Teaching canine patience in the field starts in the summer
The hardest tasks for our bird dogs to learn are those that counter their nature. For example, teaching a retriever to fetch a bumper is usually pretty easy. In fact, you really don’t have to teach them anything at all if they come from remotely decent bloodlines. Now, ask that same dog to sit still and wait while you throw a bumper. You’ll quickly realize that steadiness doesn’t come naturally.
But it is essential. The No. 1 problem with hunting dogs is that they are often not steady enough. In the duck blind or boat, few things are more annoying than a dog that can’t sit still or that jumps into the water every time the mood strikes him. The same goes for the upland dog that wants to break every time a bird flushes or when a whim strikes him to kick in the go-juice and burn up ground.
Afield, steadiness is an issue, but it’s also a big deal at home. If you can tell your dog to sit and wait while the UPS driver drops off a package, you’ve got a dog on the right path, for sure.
While teaching steadiness isn’t easy, it is totally doable and worth it. You’ve got plenty of opportunities each day that won’t require any extra time. From feeding time, to walking through doors, to the lake-side session where you toss a few dummies, you can make your dog wait. For young pups, this might only mean a few seconds of patience, but for older dogs, it’s a good idea to make them wait for a minute or longer.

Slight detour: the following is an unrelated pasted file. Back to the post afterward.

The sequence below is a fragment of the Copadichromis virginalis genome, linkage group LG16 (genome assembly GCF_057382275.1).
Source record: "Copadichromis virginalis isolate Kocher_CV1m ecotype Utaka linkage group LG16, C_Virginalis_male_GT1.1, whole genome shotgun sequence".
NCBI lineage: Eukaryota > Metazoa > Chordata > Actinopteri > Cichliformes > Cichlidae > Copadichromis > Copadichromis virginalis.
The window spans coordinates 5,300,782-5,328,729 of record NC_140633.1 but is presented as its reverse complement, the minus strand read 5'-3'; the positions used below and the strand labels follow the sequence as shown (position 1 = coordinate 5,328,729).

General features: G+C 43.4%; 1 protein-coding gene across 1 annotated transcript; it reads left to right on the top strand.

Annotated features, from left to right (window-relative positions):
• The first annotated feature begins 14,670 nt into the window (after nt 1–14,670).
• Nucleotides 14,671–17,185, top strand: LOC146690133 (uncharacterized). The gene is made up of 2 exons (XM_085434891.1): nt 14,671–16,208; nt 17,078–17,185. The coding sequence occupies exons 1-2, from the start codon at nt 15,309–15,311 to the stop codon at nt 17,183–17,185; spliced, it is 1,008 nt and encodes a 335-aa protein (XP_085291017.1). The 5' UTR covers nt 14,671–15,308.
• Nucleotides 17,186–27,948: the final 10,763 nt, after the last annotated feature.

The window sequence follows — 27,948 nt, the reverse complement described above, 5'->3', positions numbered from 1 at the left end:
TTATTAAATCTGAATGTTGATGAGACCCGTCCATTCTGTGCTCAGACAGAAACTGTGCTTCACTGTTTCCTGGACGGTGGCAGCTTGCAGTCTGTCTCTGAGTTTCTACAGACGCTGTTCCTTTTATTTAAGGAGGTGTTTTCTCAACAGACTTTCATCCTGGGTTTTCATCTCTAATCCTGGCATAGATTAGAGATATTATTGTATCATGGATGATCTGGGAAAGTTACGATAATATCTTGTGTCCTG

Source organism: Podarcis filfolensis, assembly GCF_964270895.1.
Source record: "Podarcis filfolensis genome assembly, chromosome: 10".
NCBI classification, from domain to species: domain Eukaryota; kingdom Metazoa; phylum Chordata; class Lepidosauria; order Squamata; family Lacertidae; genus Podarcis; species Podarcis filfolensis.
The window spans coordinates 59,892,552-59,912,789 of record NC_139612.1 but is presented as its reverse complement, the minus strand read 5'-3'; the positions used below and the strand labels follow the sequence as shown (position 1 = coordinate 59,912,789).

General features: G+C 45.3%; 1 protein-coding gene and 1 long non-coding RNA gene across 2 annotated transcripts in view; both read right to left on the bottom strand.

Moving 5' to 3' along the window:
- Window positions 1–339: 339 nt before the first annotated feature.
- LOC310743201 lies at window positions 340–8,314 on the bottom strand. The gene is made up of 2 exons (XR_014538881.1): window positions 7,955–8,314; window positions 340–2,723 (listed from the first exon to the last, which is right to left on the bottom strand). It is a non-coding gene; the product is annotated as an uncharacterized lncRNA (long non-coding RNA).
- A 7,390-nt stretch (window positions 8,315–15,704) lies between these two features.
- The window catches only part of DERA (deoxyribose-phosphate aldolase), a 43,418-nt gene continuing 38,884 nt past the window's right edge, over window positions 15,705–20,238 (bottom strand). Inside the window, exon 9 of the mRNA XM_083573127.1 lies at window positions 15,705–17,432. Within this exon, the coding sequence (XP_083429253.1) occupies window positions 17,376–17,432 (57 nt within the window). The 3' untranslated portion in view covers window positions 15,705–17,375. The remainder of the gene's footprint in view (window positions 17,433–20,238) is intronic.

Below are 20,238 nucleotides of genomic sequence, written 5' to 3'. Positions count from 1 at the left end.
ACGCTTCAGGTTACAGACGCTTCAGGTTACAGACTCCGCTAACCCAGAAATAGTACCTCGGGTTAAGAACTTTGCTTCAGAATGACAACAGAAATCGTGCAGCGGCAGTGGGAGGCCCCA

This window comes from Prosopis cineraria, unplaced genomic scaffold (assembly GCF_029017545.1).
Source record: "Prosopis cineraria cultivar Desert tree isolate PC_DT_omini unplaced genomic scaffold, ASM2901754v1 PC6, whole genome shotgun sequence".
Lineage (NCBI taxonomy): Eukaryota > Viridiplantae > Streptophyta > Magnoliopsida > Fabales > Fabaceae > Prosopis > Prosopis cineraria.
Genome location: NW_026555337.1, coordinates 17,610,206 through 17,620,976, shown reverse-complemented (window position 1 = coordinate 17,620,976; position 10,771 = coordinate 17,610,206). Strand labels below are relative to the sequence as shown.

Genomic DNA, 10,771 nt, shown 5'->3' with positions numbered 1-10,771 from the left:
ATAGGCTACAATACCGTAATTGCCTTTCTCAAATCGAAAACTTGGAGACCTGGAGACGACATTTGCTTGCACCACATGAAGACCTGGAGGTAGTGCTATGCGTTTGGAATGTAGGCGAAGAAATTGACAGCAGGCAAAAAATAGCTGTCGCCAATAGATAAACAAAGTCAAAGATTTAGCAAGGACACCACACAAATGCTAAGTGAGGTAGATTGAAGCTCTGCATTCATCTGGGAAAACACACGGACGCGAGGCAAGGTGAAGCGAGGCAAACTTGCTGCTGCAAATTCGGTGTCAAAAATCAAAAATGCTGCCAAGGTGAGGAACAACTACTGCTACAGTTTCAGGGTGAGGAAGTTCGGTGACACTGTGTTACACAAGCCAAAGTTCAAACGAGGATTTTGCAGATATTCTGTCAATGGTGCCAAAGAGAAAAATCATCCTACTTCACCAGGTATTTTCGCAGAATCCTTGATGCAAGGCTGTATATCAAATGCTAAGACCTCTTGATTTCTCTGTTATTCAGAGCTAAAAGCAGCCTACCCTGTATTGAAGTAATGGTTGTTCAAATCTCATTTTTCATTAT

This might seem impossible if you’ve got a hard-charger, but it’s not. It takes daily repetition and rules that don’t change whether you’re in the house or training in the neighborhood park. The best part: If you work on steadiness a little bit every day, you should end up with a dog that has solid manners in the duck blind, the CRP fields, or simply in your living room when guests visit.